Gross national happiness is catching on around the world. Countries are looking beyond gross domestic product to determine the wellbeing of their citizens.
Last January I came across the gross national happiness concept. The idea of measuring a country’s prosperity by something other than money is compelling and led me to research and write two posts. One covers gross national happiness in Bhutan, its country of origin. The other looks at gross national happiness in the U.S. and elsewhere in the world.
Recently, after spotting a United Nations press release announcing the publication of World Happiness Report 2103, I decided to read the report and find out what else was going on in the area of gross national happiness.
What is Gross National Happiness?
The gross national happiness model originated in Bhutan in 1972. It is a method for assessing a country’s wellbeing and provides information for government policymaking. In general, gross national happiness measures 9 areas: psychological well-being, time use, community vitality, cultural diversity and resilience, health, education, ecological diversity and resilience, living standard, and good governance.
World Happiness Report 2013
World Happiness Report 2013 was published in preparation for the United Nations 68th General Assembly which opened on September 17, 2013. The report is intended to provide information and influence sustainable development policies.1, 2
The 156-page report slices and dices data collected from 130 countries. It presents information on happiness levels, trends, and reasons for changes from the previous report. Data tables compare six variables: GDP per capita, social support, years of healthy life expectancy, perceptions of corruption, the prevalence of generosity, and freedom to make life choices.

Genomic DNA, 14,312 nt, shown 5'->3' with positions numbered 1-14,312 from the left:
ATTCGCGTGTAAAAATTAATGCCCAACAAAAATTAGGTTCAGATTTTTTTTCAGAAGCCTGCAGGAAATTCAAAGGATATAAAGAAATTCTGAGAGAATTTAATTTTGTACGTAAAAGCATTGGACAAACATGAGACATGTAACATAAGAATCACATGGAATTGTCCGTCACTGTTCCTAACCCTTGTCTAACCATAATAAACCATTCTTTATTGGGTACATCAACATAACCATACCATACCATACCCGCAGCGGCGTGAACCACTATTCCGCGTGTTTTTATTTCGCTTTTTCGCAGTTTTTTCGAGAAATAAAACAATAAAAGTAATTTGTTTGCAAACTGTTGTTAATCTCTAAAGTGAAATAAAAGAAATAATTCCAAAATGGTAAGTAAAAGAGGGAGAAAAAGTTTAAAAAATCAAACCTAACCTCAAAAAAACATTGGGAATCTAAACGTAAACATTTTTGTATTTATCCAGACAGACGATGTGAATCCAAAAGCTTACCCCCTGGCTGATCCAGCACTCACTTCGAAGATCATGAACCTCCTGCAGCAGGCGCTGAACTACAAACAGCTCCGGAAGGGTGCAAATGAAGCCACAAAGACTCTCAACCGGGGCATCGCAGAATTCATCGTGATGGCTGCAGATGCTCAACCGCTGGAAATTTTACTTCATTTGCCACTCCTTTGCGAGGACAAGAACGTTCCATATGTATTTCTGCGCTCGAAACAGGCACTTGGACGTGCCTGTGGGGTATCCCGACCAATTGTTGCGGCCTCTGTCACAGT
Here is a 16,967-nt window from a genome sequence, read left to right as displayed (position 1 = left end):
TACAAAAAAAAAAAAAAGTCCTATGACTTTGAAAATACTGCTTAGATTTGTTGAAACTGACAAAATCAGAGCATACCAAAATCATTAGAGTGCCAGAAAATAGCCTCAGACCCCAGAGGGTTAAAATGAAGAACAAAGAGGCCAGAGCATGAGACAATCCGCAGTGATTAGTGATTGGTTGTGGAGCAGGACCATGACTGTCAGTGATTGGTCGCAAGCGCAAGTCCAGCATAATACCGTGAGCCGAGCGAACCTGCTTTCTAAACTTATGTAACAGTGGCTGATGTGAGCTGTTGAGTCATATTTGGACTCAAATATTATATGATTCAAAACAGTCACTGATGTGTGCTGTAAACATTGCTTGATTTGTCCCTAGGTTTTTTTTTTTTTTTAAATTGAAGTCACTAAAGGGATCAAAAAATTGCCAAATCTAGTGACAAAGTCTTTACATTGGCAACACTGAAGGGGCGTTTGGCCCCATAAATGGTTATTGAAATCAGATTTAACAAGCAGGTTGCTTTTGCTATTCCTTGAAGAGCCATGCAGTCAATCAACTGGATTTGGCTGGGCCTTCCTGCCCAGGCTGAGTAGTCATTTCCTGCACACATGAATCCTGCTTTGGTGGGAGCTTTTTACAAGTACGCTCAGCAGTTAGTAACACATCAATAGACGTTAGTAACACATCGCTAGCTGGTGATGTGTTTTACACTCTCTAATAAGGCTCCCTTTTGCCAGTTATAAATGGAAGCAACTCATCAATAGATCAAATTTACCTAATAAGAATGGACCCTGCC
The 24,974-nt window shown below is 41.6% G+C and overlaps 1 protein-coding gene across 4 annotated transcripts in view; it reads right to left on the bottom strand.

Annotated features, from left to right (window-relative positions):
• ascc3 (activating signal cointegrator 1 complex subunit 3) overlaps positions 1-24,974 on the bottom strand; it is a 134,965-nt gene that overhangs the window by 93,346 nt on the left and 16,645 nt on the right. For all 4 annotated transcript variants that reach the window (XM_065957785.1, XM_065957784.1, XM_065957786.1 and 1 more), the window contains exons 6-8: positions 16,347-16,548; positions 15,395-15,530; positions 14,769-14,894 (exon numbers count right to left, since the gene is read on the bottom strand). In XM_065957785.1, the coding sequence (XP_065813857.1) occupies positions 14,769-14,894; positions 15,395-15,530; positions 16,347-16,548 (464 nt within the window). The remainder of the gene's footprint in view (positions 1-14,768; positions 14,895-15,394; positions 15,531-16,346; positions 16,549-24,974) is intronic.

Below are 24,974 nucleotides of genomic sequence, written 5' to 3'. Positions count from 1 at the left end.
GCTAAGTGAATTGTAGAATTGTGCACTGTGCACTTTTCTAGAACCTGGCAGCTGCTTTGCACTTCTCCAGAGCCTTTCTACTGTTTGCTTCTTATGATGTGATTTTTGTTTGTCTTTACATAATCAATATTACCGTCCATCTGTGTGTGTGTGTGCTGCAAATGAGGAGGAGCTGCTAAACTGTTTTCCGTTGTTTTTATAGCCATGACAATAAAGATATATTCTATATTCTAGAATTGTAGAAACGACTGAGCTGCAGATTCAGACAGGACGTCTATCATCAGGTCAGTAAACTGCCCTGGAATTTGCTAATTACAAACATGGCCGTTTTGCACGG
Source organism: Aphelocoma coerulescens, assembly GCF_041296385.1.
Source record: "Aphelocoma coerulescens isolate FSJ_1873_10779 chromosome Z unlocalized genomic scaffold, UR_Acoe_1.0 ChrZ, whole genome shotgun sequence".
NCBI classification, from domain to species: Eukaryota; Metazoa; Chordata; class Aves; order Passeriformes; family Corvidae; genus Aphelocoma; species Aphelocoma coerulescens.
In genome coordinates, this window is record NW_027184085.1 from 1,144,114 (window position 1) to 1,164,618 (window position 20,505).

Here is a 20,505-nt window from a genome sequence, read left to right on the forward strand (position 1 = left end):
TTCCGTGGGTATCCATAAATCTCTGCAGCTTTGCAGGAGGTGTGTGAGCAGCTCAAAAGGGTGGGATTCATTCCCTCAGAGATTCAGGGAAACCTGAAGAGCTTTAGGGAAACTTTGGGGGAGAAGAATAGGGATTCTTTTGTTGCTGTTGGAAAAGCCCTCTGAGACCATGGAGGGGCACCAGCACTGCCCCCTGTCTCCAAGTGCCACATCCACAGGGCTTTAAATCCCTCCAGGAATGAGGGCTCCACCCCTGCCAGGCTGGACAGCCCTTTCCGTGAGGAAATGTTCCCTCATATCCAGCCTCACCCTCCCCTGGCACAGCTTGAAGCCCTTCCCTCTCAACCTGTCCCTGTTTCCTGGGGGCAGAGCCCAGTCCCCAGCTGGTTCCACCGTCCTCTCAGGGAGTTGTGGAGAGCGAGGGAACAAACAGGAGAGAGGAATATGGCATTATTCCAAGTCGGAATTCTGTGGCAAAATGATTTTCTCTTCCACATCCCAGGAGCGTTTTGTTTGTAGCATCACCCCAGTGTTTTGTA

The media reported on country rankings and mostly skipped over important findings. For instance, mental illness, which affects 10% of the world’s population, is perhaps the most important cause of unhappiness but is largely ignored by policymakers. Or that many government programs focus on care versus prevention which could help people be healthier, happy, and productive members of society.
To learn more, read World Happiness Report 2013. It is long but fascinating.
Gross National Happiness around the World
Following are three examples of gross national happiness related initiatives occurring in the U.S. and around the world. Check out the resources section below for other examples, organizations, and more information.
Maryland hosted a summit for state leaders in June 2013.3, 4 During the conference, Governor O’Malley shared how Maryland is using the genuine progress indicator (GPI) model to measure the value of natural resources and services such as family care, volunteerism, and public investments in education, health, scientific research, and infrastructure
In 2013, a commission of German members of parliament and scientists wrapped up a 2-year project which determined the gross domestic product is an insufficient measure of a country’s prosperity. The panel came up with ten indicators including income distribution, education levels, health care, and environmental degradation, that will be used to measure the well-being of the German people on an annual basis.5, 6
The Global Wellbeing and GNH Lab